The Nuu-chah-nulth alphabet has ten vowels: a aa e ee i ii o oo u uu. Vowels are singable sounds made with open mouth and throat. Nuu-chah-nulth vowels can be long or short. Long vowels are pronounced about twice as long as short vowels, and are written with double letters.
This table gives some information on each vowel, including its name and how it is pronounced:
|Letter||Name||How it is pronounced|
|a||short a||uh, as in what|
|aa||long a||ah, as in father|
|e||short e||as in pet|
|ee||long e||eh, as in hey|
|i||short i||as in bit|
|ii||long i||as in ski|
|o||short o||oh, as in go|
|oo||long o||oh, as in go|
|u||short u||as in put|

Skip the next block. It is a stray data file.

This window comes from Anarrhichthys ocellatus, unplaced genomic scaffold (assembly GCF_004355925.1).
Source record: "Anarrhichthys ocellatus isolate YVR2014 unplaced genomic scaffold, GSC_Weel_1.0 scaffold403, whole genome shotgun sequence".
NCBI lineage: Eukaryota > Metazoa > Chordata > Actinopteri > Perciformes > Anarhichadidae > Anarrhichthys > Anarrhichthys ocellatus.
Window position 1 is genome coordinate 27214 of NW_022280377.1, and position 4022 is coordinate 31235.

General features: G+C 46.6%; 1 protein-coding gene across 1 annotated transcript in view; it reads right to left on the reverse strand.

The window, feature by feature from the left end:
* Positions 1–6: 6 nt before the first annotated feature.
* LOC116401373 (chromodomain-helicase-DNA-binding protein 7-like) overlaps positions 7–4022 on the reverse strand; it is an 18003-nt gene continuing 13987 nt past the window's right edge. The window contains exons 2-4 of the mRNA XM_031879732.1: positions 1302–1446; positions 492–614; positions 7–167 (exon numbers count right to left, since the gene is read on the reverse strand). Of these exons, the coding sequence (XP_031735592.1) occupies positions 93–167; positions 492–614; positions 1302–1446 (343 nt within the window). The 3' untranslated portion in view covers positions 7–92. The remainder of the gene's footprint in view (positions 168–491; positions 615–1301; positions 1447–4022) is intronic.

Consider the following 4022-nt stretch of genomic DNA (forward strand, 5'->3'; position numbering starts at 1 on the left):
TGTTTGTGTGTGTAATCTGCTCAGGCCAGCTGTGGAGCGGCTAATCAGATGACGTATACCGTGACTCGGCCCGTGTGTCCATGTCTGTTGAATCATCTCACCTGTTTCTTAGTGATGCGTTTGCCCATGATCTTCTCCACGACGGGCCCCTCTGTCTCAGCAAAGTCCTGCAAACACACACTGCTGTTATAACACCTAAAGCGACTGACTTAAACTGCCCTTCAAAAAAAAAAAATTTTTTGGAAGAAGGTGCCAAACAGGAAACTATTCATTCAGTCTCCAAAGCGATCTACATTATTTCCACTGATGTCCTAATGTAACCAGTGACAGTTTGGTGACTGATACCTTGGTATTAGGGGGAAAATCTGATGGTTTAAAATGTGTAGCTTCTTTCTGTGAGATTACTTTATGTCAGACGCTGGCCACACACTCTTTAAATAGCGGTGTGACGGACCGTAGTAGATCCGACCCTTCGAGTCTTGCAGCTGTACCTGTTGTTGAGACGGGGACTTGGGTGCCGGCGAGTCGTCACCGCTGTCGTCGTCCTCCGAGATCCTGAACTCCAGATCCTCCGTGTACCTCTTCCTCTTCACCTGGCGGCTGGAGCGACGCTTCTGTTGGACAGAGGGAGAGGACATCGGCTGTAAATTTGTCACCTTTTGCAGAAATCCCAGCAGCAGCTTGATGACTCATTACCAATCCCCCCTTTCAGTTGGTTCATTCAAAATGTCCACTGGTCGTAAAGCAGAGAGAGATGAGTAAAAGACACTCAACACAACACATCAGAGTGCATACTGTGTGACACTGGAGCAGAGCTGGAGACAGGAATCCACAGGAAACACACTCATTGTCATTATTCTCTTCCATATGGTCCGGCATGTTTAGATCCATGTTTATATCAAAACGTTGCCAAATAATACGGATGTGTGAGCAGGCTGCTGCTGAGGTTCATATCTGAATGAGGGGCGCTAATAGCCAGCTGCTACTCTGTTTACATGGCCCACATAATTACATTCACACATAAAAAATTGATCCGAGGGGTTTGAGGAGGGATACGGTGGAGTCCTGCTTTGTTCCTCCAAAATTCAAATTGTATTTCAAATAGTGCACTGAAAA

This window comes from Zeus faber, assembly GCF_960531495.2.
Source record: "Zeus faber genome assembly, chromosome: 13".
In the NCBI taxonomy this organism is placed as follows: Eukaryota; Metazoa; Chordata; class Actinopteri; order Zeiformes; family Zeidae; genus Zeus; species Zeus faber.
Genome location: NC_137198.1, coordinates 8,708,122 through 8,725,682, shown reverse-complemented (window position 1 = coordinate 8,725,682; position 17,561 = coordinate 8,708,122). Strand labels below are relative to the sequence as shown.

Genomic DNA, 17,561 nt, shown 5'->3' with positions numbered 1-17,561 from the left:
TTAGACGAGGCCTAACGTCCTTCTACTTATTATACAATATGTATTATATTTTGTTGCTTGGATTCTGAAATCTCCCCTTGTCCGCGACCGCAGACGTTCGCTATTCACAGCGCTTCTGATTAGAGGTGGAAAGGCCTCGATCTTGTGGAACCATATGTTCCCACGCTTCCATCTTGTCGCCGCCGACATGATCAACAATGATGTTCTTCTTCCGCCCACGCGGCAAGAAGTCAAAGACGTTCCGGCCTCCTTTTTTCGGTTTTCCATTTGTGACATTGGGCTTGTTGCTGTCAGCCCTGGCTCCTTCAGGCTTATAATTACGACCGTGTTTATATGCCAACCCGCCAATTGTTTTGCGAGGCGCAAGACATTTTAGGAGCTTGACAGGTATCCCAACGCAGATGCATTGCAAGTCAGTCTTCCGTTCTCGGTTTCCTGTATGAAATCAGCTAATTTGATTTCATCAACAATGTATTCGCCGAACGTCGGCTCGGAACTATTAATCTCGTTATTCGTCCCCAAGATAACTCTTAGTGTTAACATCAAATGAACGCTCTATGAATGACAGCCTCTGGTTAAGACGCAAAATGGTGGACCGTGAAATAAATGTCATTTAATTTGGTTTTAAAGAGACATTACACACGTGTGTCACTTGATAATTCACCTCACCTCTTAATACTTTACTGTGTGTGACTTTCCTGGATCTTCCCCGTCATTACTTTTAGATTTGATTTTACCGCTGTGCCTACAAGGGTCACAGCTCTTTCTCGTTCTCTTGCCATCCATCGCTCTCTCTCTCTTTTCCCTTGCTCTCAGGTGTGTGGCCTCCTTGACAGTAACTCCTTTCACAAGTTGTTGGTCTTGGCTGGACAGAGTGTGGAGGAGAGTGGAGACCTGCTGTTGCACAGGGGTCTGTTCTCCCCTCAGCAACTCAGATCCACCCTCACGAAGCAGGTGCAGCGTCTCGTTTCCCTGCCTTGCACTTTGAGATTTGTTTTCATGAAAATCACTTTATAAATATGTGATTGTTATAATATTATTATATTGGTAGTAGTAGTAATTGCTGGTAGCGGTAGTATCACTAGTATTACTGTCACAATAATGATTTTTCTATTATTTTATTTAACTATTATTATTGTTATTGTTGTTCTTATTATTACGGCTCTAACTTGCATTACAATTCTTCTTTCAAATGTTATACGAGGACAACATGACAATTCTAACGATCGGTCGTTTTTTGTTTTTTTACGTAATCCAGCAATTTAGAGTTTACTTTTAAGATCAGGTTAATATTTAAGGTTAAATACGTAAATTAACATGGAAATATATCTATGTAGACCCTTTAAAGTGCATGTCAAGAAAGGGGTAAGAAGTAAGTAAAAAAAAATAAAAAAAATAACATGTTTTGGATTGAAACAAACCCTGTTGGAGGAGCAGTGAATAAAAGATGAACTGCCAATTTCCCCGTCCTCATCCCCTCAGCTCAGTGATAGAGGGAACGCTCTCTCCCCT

|uu||long u||ooh, as in due|
Here are some examples:
|čuu wey||okay, goodbye||ƛ̓aakoo||thank you|
|ƛ̓eekoo||thank you||yuucyuuʔičoo||Travel well!|
The pronunciations given here are only these vowels’ usual pronunciations. Vowels can be pronounced slightly differently at the ends of words, and next to certain consonants. In particular, the back consonants q qʷ x̣ x̣ʷ ḥ ʕ tend to affect the pronunciation of nearby vowels.
In northern and central Nuu-chah-nulth dialects, the vowels e ee are rare. The short o is rare in all dialects.